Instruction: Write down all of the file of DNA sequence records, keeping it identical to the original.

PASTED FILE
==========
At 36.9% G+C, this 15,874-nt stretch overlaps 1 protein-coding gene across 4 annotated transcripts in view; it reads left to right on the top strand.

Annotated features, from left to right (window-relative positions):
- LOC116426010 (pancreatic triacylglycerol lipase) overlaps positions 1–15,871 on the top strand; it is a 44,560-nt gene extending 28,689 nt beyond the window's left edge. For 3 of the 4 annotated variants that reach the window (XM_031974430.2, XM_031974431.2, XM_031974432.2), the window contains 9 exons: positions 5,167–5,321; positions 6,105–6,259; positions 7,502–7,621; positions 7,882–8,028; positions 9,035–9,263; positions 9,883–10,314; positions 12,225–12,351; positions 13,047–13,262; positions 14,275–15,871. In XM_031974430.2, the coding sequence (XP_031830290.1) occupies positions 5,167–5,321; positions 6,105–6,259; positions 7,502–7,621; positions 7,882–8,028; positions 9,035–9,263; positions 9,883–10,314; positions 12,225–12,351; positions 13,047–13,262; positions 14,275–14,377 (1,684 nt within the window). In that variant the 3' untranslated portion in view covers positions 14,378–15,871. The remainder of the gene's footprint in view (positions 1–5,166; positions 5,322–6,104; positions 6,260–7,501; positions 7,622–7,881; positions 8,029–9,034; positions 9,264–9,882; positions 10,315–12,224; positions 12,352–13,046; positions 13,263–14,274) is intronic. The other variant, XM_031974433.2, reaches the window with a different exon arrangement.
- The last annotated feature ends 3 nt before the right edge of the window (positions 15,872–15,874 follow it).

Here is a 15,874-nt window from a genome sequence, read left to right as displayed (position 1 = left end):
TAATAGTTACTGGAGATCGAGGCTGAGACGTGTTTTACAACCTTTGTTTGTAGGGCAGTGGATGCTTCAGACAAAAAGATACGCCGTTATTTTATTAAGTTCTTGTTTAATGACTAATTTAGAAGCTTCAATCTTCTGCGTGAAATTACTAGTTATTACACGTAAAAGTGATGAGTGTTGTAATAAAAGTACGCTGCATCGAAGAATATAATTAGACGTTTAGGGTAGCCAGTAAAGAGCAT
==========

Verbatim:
At 36.9% G+C, this 15,874-nt stretch overlaps 1 protein-coding gene across 4 annotated transcripts in view; it reads left to right on the top strand.

Annotated features, from left to right (window-relative positions):
- LOC116426010 (pancreatic triacylglycerol lipase) overlaps positions 1–15,871 on the top strand; it is a 44,560-nt gene extending 28,689 nt beyond the window's left edge. For 3 of the 4 annotated variants that reach the window (XM_031974430.2, XM_031974431.2, XM_031974432.2), the window contains 9 exons: positions 5,167–5,321; positions 6,105–6,259; positions 7,502–7,621; positions 7,882–8,028; positions 9,035–9,263; positions 9,883–10,314; positions 12,225–12,351; positions 13,047–13,262; positions 14,275–15,871. In XM_031974430.2, the coding sequence (XP_031830290.1) occupies positions 5,167–5,321; positions 6,105–6,259; positions 7,502–7,621; positions 7,882–8,028; positions 9,035–9,263; positions 9,883–10,314; positions 12,225–12,351; positions 13,047–13,262; positions 14,275–14,377 (1,684 nt within the window). In that variant the 3' untranslated portion in view covers positions 14,378–15,871. The remainder of the gene's footprint in view (positions 1–5,166; positions 5,322–6,104; positions 6,260–7,501; positions 7,622–7,881; positions 8,029–9,034; positions 9,264–9,882; positions 10,315–12,224; positions 12,352–13,046; positions 13,263–14,274) is intronic. The other variant, XM_031974433.2, reaches the window with a different exon arrangement.
- The last annotated feature ends 3 nt before the right edge of the window (positions 15,872–15,874 follow it).

Here is a 15,874-nt window from a genome sequence, read left to right as displayed (position 1 = left end):
TAATAGTTACTGGAGATCGAGGCTGAGACGTGTTTTACAACCTTTGTTTGTAGGGCAGTGGATGCTTCAGACAAAAAGATACGCCGTTATTTTATTAAGTTCTTGTTTAATGACTAATTTAGAAGCTTCAATCTTCTGCGTGAAATTACTAGTTATTACACGTAAAAGTGATGAGTGTTGTAATAAAAGTACGCTGCATCGAAGAATATAATTAGACGTTTAGGGTAGCCAGTAAAGAGCAT